prisoners and let them run loose in my camp, subsisted by us until exchanged.
I regret most profoundly, colonel, anything which might disturb the hearty co-operation we both owe the Government, and desire that the anxiety I may have exhibited to cultivate it may not be misconstrued as a wish on my part to shift any of the responsibilities imposed on me.
I am, with respect,
WM. A. PHILLIPS,
HDQRS. SECOND REGIMENT COLORADO VOLUNTEERS,
Fort Lyon, Colo. (Old Fort Wise), March 22, 1863.
Major General E. V. SUMNER,
Commanding Department of the Missouri:
GENERAL: Believing that you will, upon assuming command of the Department of the Missouri, wish to know the situation of military matters in Colorado, I take the liberty of writing, and shall try and give you a correct idea of what we have and what we need out here. In the first place, Colorado is strongly loyal to the Union, and her position is such that no fear need be apprehended from any outside attacks, and as for the Indians, not the least fear should be thought of.
There have been raised in this Territory what has been called three regiments, but they are somewhat mixed. The force is as follows: First Regiment Colorado Cavalry, twelve companies; Second Regiment Colorado Volunteer Infantry, eight companies, and one battery of artillery, not armed; Third Regiment Colorado Volunteers, only five companies full. These have marched for the States, under command of Lieutenant-Colonel Curtis, leaving some fractional companies here recruiting under Colonel Ford and Major Pritchard.
The Second was raised under an order given me by the Secretary of War, and at the time the order was given General Hunter then commanded the Department of Kansas, and he, fearing that the Texans, who were then advancing into New Mexico, might reach the Arkansas River by the Old Santa Fe road, furnished me with 1,000 stand of arms, 200,000 ball cartridges, and a battery of field artillery complete, all of which I arrived with at Denver, Colo., on the 25th of May, 1862. At Saint Louis, General Halleck manned the battery with the Ninth Wisconsin Battery, 150 men, commanded by Captain Johnson. Two sections of this battery are now at Fort Lyon, Colo., and one section at Fort Larned, and as it has been in service a long time, well officered and in fine condition, it should be ordered into active service.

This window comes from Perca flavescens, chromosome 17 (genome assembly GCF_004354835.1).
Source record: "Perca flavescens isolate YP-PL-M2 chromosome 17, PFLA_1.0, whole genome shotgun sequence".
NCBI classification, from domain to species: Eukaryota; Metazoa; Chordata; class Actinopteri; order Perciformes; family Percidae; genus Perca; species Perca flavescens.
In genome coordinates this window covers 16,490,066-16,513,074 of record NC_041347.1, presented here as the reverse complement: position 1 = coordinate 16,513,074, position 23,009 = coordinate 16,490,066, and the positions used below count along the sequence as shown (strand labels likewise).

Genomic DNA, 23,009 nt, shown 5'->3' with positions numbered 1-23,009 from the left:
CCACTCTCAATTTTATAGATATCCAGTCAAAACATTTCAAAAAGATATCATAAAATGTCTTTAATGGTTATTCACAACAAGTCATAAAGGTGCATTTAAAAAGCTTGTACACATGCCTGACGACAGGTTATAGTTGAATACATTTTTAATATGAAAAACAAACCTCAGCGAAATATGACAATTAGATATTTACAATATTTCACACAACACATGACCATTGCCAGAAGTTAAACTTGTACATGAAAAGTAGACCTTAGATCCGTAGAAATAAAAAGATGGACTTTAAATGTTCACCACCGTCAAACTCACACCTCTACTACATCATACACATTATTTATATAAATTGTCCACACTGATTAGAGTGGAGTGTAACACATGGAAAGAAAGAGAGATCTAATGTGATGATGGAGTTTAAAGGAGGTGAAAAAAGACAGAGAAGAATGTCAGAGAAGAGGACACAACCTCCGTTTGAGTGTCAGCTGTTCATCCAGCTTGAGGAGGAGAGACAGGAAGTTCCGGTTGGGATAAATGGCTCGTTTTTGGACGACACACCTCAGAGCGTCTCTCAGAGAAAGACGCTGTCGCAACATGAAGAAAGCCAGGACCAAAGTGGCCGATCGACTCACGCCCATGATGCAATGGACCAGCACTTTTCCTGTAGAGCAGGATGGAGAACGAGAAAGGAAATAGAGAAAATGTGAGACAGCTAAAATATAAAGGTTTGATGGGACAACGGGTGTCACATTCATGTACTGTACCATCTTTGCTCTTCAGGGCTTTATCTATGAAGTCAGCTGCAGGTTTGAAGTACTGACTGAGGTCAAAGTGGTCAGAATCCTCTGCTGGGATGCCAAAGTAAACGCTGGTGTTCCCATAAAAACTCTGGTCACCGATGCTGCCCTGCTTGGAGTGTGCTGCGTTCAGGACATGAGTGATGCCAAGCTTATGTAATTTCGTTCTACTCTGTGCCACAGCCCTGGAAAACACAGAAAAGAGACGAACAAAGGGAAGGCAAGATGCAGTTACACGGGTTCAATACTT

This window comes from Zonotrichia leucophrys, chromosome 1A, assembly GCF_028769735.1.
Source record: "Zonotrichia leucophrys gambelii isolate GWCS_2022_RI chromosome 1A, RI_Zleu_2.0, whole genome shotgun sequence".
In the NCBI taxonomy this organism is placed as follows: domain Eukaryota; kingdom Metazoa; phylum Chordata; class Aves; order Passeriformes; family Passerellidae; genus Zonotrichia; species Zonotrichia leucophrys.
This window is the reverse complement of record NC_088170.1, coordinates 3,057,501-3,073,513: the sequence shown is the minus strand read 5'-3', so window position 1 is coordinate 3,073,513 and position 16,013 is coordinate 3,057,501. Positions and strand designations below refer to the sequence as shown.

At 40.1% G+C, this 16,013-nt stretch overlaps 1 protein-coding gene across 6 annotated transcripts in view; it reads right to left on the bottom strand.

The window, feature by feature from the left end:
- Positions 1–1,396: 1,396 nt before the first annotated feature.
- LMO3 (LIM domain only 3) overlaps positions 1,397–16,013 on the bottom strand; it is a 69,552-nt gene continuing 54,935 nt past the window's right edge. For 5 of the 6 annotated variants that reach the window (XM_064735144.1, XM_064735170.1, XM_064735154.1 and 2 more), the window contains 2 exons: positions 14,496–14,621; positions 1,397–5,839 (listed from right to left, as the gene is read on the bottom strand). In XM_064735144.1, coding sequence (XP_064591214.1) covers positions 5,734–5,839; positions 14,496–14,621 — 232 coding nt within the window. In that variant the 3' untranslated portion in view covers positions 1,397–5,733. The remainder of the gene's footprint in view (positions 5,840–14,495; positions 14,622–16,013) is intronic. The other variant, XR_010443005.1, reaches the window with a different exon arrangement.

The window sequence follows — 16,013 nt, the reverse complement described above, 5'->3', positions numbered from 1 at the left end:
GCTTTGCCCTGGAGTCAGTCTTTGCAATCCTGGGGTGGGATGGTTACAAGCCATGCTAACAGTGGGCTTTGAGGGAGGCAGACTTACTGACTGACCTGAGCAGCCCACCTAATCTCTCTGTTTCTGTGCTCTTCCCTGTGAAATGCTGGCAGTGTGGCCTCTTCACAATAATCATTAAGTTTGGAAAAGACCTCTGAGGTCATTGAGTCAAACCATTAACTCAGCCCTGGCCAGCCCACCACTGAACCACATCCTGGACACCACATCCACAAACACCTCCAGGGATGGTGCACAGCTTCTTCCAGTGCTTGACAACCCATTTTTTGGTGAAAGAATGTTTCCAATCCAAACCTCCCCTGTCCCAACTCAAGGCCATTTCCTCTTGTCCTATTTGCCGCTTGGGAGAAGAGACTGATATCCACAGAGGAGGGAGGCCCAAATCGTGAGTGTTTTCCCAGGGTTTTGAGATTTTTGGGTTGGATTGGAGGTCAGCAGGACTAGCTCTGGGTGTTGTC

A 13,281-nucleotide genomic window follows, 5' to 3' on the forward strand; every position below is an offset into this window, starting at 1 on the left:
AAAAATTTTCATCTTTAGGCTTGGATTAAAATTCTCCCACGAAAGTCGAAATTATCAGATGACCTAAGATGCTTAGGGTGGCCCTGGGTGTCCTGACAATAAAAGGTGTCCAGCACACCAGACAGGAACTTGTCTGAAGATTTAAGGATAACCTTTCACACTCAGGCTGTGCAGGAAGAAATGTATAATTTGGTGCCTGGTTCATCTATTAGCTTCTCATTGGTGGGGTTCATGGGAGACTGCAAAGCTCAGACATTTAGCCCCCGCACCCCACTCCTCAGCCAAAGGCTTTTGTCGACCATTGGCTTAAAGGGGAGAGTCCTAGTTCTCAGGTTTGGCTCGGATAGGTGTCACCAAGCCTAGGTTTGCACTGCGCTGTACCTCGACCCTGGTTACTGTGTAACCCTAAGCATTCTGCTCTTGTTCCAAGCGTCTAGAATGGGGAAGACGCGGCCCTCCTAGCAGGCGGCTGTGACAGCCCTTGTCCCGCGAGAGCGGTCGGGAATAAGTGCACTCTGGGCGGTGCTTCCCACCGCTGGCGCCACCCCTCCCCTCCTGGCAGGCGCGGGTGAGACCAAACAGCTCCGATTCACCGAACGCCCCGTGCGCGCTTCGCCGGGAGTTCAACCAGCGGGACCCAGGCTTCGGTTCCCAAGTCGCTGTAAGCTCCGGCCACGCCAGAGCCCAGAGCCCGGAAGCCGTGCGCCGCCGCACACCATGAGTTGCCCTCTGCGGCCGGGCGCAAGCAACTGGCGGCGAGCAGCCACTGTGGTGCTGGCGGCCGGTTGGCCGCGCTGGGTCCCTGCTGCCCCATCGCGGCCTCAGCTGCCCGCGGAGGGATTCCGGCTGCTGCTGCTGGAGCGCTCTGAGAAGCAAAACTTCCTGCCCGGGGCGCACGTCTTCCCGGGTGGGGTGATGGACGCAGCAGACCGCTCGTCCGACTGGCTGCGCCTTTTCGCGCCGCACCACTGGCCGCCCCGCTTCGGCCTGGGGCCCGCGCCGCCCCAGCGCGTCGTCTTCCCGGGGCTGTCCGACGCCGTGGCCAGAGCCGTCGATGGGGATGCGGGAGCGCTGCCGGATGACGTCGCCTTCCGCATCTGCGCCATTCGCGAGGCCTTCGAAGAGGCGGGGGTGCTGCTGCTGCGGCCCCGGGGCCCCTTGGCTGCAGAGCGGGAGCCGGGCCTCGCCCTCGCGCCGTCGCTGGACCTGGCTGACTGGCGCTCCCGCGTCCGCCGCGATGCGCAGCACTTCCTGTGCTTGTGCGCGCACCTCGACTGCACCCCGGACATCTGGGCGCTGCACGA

A few interested parties have been very anxious to get a large volunteer force retained in this Territory, more for speculation than anything else, and I do hope they will be disappointed. There is no more necessity for troops at this point than at Syracuse, N. Y. Two companies of the First Cavalry at Fort Lyon, one at Fort Garland, and one at Camp Collins, on the overland mail line, are all the troops required, in my estimation, in Colorado. All the rest retained are to protect new town lots, and eat corn, at $5.60 per bushel.
Eighth companies of the First Cavalry, all of the Second and Third, together with the Ninth Wisconsin and First Colorado Batteries, should be ordered into the States at once for active duty. The material of these troops is not excelled by any other in the would, and, if put into service under a good and active officer, will do honor to any department.